Lakeside at Black Butte Ranch gets a sustainable renovation. It revitalizes the iconic resort community of the Oregon Sisters neighborhood at the gateway to Oregon’s high desert. Originally planned in the early 1970s, the ranch was a vacation spot or year-round residence for many. The 15,000-square-foot lakefront is a replacement for the old pool facility.
Continue reading below
Our Featured Videos
The two buildings that make up the lakefront contain a restaurant with indoor and outdoor seating. There is also an outdoor pool, hot tub, a fitness room with locker rooms, an activity center and outdoor play area for children.
RELATED: Book your stay at these eco-friendly cottages in the UK
Additionally, the lakeside design seeks to develop the ranch’s Pacific Northwest modernist heritage. It increases a sense of connection to the landscape and creates a more pleasant lifestyle experience for residents.
“The openings, vents and overhangs become apertures that refine the volcanic landscape into moments, unfolding to weave the horizon of the Three Sisters and Mount Washington into the space,” said the designers.
In addition, the new development creates a connection between indoor and outdoor spaces. It gives people more opportunities to connect with the landscape and find solitude and community. Hacker Architects designed the outdoor fireplace with deep outdoor overhangs for shade. They also include unfinished interiors for kids to do their crafting activities indoors.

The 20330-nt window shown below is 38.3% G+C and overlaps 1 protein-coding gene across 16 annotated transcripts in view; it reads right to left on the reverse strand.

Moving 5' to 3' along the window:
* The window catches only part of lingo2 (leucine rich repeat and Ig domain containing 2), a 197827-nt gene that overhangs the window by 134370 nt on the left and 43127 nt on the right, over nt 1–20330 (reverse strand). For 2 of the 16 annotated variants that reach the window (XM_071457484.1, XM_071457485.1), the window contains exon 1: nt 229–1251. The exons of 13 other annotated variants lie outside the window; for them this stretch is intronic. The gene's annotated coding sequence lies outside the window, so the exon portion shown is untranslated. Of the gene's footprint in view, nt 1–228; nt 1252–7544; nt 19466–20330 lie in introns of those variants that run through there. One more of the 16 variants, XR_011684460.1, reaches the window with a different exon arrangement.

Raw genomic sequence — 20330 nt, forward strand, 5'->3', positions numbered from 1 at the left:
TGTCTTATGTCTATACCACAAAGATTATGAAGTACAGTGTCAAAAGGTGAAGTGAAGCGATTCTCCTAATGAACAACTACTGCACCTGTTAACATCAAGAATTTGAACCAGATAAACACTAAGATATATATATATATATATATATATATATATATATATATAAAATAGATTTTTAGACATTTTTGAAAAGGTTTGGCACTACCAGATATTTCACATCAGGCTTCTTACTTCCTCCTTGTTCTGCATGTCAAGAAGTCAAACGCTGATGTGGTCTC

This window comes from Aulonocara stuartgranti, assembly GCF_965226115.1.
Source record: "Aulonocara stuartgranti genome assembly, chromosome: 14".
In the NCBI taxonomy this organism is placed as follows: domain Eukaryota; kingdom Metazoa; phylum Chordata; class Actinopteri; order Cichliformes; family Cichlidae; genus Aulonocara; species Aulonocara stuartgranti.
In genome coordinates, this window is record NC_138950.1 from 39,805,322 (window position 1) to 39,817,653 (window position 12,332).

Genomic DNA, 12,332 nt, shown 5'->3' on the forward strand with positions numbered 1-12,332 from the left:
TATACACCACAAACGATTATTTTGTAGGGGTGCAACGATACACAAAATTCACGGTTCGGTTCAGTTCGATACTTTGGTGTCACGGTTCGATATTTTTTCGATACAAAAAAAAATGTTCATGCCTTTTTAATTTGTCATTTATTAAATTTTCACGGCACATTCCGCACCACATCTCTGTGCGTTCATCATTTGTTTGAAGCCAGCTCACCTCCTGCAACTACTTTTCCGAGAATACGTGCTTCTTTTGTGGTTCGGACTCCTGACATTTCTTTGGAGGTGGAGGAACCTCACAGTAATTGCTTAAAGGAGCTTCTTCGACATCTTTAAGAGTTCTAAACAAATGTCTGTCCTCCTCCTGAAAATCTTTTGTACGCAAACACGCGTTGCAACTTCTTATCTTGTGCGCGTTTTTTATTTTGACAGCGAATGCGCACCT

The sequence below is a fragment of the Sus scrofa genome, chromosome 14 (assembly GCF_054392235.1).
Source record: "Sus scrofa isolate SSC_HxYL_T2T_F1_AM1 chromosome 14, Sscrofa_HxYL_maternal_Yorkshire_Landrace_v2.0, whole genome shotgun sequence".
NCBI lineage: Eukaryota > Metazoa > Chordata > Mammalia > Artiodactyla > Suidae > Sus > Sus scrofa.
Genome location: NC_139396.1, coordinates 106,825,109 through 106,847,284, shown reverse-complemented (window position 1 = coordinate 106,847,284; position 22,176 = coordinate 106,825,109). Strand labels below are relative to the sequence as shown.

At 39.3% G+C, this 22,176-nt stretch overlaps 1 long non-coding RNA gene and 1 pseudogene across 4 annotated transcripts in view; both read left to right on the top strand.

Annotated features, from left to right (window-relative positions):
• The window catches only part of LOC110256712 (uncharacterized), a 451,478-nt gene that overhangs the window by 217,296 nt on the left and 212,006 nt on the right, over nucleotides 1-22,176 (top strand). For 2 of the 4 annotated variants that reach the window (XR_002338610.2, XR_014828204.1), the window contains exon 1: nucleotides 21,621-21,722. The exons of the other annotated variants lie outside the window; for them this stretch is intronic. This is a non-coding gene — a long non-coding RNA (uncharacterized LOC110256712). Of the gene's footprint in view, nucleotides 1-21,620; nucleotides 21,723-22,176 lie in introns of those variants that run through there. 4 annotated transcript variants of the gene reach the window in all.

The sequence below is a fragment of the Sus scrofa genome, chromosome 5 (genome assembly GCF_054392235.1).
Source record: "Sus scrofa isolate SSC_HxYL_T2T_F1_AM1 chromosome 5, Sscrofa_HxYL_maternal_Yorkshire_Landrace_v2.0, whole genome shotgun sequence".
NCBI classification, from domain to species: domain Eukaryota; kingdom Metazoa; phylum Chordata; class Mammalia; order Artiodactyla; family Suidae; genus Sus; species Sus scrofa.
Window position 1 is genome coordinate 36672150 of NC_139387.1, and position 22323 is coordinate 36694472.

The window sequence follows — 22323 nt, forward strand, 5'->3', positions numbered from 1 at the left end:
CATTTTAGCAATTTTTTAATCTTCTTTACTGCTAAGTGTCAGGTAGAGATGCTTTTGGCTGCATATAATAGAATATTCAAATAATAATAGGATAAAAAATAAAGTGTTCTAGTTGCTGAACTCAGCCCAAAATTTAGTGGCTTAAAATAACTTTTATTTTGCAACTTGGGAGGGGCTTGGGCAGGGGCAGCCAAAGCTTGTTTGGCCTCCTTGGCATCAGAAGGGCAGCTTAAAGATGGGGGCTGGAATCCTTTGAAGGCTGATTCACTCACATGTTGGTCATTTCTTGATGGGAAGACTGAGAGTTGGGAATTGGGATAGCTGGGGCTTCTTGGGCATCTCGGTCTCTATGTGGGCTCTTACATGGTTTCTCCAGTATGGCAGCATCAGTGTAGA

In addition, the architects used a site-sensitive design using the landscape. Understand the local microclimate and formulate passive energy saving strategies. This includes natural lighting and natural ventilation, using breezes from nearby lakes to reduce energy use.
Concrete quality floors and walls retain heat during the day and release it at night to maintain a stable interior temperature. The floors also have radiant heating and cooling, a system chosen for guest comfort when residents are barefoot in the spa, pool and shower areas.
In addition, the restaurant utilizes radiant floor heating and cooling to avoid strong winds blowing through diners. A variable refrigerant flow (VRF) system for heating and cooling is combined with a heat recovery ventilation (HRV) system for ventilation to reduce energy costs. And solar thermal heats the swimming pool. Natural materials and finishes are used throughout the building. Cedar rocker siding on interior walls, ceilings, exterior walls and decks is wood framed.
The buildings rise low above the ground in the shadow of low mountain peaks, with low undulating rooflines topped with solar panels. The effect at night is a warm lakeside cabin with a modern twist. We love the detailed idea of the clean energy and materials used in the facility, and the amenities they provide to the community.
+ Hacker Architect
Jeremy Bittman Photography